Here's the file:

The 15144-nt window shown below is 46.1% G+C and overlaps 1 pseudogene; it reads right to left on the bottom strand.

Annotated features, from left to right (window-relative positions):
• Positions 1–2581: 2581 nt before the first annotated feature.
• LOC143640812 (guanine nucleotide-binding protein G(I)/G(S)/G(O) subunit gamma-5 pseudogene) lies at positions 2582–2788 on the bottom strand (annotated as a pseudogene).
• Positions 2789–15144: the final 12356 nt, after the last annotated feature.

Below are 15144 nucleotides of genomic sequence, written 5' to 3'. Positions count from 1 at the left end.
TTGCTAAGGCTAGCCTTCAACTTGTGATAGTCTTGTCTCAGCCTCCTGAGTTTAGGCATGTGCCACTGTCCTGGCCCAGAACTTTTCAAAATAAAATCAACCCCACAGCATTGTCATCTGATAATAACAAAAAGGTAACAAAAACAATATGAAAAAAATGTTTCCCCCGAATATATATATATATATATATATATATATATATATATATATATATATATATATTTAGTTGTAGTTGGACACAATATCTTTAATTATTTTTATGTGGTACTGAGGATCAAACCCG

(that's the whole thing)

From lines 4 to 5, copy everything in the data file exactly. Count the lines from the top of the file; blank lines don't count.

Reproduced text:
• LOC143640812 (guanine nucleotide-binding protein G(I)/G(S)/G(O) subunit gamma-5 pseudogene) lies at positions 2582–2788 on the bottom strand (annotated as a pseudogene).
• Positions 2789–15144: the final 12356 nt, after the last annotated feature.